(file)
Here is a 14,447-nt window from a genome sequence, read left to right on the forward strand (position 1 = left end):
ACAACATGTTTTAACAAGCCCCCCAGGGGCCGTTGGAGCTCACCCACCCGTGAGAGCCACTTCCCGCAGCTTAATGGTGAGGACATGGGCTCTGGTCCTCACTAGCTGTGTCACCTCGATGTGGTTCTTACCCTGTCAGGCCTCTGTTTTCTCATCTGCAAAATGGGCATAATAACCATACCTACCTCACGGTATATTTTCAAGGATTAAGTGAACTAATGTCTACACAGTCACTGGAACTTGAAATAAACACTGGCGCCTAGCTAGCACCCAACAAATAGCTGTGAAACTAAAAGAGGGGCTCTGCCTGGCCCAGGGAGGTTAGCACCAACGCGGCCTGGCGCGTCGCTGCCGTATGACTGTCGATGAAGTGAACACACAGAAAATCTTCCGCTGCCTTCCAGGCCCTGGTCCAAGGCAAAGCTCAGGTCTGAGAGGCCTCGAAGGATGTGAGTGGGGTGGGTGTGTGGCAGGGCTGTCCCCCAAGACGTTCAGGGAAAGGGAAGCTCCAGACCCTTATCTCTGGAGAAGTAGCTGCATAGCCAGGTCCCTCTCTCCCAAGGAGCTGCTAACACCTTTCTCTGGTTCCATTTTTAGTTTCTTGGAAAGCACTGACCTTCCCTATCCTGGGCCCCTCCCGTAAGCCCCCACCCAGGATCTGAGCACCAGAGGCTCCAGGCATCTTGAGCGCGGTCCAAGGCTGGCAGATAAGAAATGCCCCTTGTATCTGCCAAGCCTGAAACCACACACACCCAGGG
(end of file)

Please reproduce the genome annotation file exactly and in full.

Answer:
Here is a 14,447-nt window from a genome sequence, read left to right on the forward strand (position 1 = left end):
ACAACATGTTTTAACAAGCCCCCCAGGGGCCGTTGGAGCTCACCCACCCGTGAGAGCCACTTCCCGCAGCTTAATGGTGAGGACATGGGCTCTGGTCCTCACTAGCTGTGTCACCTCGATGTGGTTCTTACCCTGTCAGGCCTCTGTTTTCTCATCTGCAAAATGGGCATAATAACCATACCTACCTCACGGTATATTTTCAAGGATTAAGTGAACTAATGTCTACACAGTCACTGGAACTTGAAATAAACACTGGCGCCTAGCTAGCACCCAACAAATAGCTGTGAAACTAAAAGAGGGGCTCTGCCTGGCCCAGGGAGGTTAGCACCAACGCGGCCTGGCGCGTCGCTGCCGTATGACTGTCGATGAAGTGAACACACAGAAAATCTTCCGCTGCCTTCCAGGCCCTGGTCCAAGGCAAAGCTCAGGTCTGAGAGGCCTCGAAGGATGTGAGTGGGGTGGGTGTGTGGCAGGGCTGTCCCCCAAGACGTTCAGGGAAAGGGAAGCTCCAGACCCTTATCTCTGGAGAAGTAGCTGCATAGCCAGGTCCCTCTCTCCCAAGGAGCTGCTAACACCTTTCTCTGGTTCCATTTTTAGTTTCTTGGAAAGCACTGACCTTCCCTATCCTGGGCCCCTCCCGTAAGCCCCCACCCAGGATCTGAGCACCAGAGGCTCCAGGCATCTTGAGCGCGGTCCAAGGCTGGCAGATAAGAAATGCCCCTTGTATCTGCCAAGCCTGAAACCACACACACCCAGGG